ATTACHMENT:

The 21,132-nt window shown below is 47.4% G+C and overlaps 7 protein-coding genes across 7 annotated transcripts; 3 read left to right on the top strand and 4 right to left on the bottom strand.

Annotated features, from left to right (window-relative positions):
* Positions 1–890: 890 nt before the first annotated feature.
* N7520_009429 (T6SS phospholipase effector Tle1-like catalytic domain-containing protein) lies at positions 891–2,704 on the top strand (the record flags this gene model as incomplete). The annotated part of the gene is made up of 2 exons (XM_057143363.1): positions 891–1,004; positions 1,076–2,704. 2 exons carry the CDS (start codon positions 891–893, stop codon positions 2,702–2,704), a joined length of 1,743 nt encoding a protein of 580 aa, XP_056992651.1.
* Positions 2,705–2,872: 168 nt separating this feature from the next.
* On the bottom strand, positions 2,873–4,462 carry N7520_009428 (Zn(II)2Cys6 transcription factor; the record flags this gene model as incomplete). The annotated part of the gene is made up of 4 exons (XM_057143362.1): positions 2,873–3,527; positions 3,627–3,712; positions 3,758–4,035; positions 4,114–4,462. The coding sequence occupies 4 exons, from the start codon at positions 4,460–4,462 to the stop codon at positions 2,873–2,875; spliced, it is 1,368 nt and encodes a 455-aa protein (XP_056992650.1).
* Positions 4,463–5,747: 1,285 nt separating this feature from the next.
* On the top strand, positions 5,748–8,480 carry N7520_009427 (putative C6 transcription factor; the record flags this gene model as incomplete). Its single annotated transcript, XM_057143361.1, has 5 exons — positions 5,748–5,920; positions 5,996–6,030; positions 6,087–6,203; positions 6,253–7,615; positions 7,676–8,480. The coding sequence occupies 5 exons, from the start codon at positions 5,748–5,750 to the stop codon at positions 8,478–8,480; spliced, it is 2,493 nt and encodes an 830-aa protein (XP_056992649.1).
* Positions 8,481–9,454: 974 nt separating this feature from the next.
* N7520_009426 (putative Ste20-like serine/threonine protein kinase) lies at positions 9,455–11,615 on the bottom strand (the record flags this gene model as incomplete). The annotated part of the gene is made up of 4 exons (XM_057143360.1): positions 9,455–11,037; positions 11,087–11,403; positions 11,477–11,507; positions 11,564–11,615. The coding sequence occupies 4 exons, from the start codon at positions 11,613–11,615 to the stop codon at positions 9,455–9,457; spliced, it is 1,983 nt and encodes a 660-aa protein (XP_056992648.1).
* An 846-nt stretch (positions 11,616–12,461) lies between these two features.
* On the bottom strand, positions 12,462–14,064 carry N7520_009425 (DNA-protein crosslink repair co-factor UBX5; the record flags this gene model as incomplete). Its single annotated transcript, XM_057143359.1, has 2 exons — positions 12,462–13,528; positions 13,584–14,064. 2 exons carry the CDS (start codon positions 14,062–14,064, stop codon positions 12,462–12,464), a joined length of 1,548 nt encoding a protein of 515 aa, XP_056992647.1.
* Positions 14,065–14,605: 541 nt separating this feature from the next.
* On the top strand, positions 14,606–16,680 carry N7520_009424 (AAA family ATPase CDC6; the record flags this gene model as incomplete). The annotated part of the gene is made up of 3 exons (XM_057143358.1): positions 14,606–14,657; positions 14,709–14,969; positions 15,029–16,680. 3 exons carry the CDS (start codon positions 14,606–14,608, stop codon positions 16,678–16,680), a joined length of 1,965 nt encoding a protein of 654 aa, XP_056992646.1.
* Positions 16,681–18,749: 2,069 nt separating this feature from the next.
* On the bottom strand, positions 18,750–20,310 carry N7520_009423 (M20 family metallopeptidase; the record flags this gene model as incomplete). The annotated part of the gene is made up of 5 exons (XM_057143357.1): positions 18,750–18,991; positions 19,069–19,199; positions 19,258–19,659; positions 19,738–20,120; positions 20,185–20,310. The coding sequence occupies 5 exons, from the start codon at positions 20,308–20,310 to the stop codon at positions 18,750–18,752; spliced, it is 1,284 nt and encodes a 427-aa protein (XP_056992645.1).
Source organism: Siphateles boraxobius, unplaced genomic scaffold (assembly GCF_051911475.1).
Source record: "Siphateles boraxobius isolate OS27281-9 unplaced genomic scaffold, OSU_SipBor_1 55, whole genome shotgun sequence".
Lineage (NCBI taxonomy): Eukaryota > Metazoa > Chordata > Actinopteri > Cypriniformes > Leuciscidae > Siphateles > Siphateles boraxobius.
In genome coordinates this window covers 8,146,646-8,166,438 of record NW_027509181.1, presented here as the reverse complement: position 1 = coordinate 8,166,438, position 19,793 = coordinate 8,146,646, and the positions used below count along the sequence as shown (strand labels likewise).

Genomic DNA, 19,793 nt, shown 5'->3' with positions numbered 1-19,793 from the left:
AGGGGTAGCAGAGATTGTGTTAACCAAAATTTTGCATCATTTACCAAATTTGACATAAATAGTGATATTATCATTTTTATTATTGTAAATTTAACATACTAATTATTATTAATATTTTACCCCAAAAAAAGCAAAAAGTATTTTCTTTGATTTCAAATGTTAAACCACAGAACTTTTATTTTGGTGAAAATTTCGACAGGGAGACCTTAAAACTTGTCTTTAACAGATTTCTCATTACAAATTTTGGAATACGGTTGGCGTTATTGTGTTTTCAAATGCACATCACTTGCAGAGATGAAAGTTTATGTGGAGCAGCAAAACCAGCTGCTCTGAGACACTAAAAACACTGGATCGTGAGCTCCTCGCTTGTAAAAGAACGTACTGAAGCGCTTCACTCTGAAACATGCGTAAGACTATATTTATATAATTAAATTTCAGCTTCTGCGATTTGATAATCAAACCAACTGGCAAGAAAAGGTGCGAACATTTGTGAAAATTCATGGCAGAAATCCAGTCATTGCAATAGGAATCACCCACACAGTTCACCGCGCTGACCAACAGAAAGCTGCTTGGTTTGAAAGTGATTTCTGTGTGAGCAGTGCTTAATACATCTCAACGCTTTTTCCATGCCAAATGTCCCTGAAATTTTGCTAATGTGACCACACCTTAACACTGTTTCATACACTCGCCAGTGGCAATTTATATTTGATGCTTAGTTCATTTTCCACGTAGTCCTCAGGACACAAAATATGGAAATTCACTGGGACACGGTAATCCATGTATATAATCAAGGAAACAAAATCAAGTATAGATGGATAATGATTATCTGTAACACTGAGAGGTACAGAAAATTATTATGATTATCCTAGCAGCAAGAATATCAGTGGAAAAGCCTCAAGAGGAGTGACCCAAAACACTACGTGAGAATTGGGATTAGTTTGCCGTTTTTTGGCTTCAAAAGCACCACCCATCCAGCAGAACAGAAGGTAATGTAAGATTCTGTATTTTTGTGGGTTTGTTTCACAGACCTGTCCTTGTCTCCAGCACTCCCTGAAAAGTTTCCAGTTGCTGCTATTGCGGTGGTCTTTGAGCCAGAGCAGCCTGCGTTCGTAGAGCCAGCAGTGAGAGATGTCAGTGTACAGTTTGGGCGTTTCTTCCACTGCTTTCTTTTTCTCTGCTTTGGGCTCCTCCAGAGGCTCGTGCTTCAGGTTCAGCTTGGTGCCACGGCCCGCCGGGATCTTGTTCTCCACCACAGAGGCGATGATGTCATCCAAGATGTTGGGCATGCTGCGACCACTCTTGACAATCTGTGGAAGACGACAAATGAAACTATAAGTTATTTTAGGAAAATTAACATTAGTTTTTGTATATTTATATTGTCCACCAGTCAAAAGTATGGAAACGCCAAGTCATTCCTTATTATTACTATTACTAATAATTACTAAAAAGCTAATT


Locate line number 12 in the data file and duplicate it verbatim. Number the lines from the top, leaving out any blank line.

* On the bottom strand, positions 12,462–14,064 carry N7520_009425 (DNA-protein crosslink repair co-factor UBX5; the record flags this gene model as incomplete). Its single annotated transcript, XM_057143359.1, has 2 exons — positions 12,462–13,528; positions 13,584–14,064. 2 exons carry the CDS (start codon positions 14,062–14,064, stop codon positions 12,462–12,464), a joined length of 1,548 nt encoding a protein of 515 aa, XP_056992647.1.